Welcome to Pacific Exchanges, a podcast from the Federal Reserve Bank of San Francisco. I’m Nick Borst.
And I’m Sean Creehan. We’re analysts in the Country Analysis Unit here at the San Francisco Fed. Our job is to monitor financial sector developments in Asia and as part of the Fed’s public mission share information and analysis with listeners like you. Today we continue our series on fintech in Asia looking at the new and innovative technologies that are shaping finance in the region.
In today’s episode we sat down with Souheil Badran, president of Alipay North America. As many listeners will know Alipay is a payment spinoff of the Chinese e-commerce giant Alibaba. Alipay, now part of Ant Financial, is by many metrics the largest fintech company in the world. In addition to payments, Ant Financial offers SME lending an investment platform, credit ratings, money market funds, insurance policies and many other types of financial services.
So now on an average day a consumer will touch base or open up the app six or seven times, which is not something you can traditionally do with a credit card or a regular banking app. So we’ve expanded that to lifestyle meaning I can now also buy movie tickets, I can pay for transportation, I can pay utility bills, everything is happening within the app.
So in previous these episodes we’ve had a few conversations with people working at fintech companies, but we think you’ll particularly enjoy getting Souheil’s perspective as an American working for a large Chinese fintech company as it attempts to expand in the United States. He has some great insights into what’s driving the growth of fintech in different markets like China and the United States.
It was also really interesting to learn about the potential for fintech to make cross-border payments truly frictionless. The idea that a Chinese tourist visiting the U.S. could just bring their phone and make payments for anything they needed here through their mobile wallet.
Yeah, it’s definitely easier than jumping through the hoops of exchanging renminbi for dollars. Souheil also helps us understand why Chinese users are already so used to using their mobile phones compared to a U.S. consumer who may prefer a payment card. So let’s hear our conversation with Souheil.
Well Souheil, thank you so much for joining us today.
Absolutely, my pleasure. Good to be here.
Just getting started could you tell us a little bit about your background. I see that you’ve worked at a lot of different technology and financial services companies in the U.S. How did you get involved with a large Chinese fintech company?
Great question and I appreciate that. My background really is both on the security side having spent seven years at a company called Verisign and then went into financial services through companies like First Data and FIS. So all throughout my career has been focused on how to move money, in a secure way of course. With the last few kind of positions that I’ve had they really focused on international payments and as e-commerce continued to grow as companies started looking at different ways to expand their footprint outside of the United States it became very apparent that there was a need for accepting different payment types because—A, not everybody can just wire money, second, not everybody had a Visa or Mastercard. So we started looking globally at what are the ways people pay in region and that’s who I came across Alipay about five years. I was running a payments company out of Minneapolis called Digital River and we made sure that we accepted Alipay as a form of payment and what that really meant is that Chinese consumers now can buy from U.S. merchants and we were the man in the middle that allowed them to accept those payments.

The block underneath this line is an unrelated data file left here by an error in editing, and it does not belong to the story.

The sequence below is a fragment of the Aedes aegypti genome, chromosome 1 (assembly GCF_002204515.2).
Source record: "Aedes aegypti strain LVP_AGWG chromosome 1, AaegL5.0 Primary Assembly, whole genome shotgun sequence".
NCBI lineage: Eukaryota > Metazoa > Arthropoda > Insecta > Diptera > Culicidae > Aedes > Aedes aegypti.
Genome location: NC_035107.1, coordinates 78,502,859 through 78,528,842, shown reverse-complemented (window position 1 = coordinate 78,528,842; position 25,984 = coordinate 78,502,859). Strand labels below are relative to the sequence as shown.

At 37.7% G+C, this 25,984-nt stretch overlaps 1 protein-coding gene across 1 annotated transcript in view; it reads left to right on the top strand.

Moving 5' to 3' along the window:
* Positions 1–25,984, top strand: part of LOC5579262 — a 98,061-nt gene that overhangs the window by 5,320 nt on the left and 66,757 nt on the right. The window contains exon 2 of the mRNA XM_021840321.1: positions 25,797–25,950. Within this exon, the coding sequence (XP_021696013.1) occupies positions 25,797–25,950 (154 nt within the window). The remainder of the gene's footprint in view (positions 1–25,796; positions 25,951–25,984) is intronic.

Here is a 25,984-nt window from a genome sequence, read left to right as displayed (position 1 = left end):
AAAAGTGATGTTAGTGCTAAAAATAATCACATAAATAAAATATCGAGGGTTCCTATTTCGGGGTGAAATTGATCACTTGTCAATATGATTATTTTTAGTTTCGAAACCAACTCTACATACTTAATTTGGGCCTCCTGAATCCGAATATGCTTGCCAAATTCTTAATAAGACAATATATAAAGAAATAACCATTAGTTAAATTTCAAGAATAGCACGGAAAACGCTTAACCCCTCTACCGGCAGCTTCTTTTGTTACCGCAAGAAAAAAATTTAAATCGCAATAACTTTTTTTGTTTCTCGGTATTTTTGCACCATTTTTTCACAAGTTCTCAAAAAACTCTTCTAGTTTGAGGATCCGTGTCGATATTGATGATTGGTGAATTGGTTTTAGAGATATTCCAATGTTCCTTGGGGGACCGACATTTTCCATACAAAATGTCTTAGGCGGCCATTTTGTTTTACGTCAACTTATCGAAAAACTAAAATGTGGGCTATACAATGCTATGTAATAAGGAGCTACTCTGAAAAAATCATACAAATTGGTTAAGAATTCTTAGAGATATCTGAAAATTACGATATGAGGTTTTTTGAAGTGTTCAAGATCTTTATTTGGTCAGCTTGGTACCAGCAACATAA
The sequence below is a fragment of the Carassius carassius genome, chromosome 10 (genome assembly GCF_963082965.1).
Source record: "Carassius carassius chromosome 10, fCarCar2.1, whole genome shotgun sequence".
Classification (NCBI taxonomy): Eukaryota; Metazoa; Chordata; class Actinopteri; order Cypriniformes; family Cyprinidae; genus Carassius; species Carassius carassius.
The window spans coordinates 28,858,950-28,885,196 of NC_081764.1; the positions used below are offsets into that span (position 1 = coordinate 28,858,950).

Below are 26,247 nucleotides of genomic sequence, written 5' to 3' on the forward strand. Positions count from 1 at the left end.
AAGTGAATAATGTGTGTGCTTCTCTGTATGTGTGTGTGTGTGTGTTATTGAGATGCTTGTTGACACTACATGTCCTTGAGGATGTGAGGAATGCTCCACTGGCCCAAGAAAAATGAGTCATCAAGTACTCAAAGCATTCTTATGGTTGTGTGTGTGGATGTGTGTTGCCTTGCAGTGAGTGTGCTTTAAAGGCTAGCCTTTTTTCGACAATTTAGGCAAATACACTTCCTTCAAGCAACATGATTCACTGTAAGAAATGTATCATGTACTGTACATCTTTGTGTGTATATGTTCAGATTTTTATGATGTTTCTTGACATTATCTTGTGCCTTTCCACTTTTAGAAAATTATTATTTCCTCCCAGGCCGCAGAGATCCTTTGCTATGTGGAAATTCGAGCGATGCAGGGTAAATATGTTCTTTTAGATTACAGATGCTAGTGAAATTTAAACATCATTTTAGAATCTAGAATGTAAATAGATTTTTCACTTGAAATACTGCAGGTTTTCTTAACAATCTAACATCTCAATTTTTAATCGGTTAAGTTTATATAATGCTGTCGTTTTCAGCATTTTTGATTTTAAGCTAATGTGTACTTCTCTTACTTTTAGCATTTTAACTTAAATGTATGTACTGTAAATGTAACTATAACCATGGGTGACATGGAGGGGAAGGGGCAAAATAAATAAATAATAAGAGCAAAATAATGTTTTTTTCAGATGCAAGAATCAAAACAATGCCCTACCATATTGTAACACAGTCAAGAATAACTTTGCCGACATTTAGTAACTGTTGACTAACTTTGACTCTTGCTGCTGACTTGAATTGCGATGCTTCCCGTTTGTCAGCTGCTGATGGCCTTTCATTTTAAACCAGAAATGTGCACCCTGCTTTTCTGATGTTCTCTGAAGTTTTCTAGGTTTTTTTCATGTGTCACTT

So Alipay came out of Alibaba of course and now Ant Financial is the spinoff fintech firm, the largest in the word. Can you tell us a bit about the origins of Ant Financial, what it’s up to in China and now what it’s doing around the world, particularly in North America but more broadly?
Sure. So Alipay itself really started as a mechanism for online commerce and it was a way to enable trusted commerce between buyers and sellers. It kicked off with our Taobao property, which is an Alibaba marketplace and what that allowed consumers to do is to effectively pay and Alipay became a wallet of choice because again credit and debit and credit scores were not that available in China.
Throughout the financial ecosystem there are 520 million users and many of them obviously use Alipay but over the years we’ve also expanded our services and really formed the services around consumer needs and merchant needs as well. So if you look at our ecosystem today, at least in China, then I’ll get into the outside of China part. We are doing what we call a lifestyle app, we’re focused more on digital enablement, meaning not only can I pay at a point of sale or online using Alipay but I can also save money. So a few years ago, five, six years ago, we created the money market fund. Right now it’s the largest in the world, they’re obvious economies of a scale with Chinese consumers but we made it very simple for a consumer to go in and save money.
So now on an average day a consumer will touch base or open up the app six or seven times, which is not something you can traditionally do with a credit card or a regular banking app. So we’ve expanded that to lifestyle meaning I can now also buy movie tickets, I can pay for transportation, I can pay utility bills, everything is happening within the app. And as we continue to grow we also developed our version of FICO score as we know it in the U.S. because there was none in China and now we’re able to extend you credit if you’re looking to rent an apartment, go into a hotel based on your credit that we know of. We may say, you know what you don’t need to put a deposit down because we know you’re good for it. If you are a hotel owner and you want to borrow some money we can extend you that line of credit as well, especially if you are an SME and we know you’re good for it, you’re going to pay it back. So what we’ve done is we’ve enabled everything under one app in China.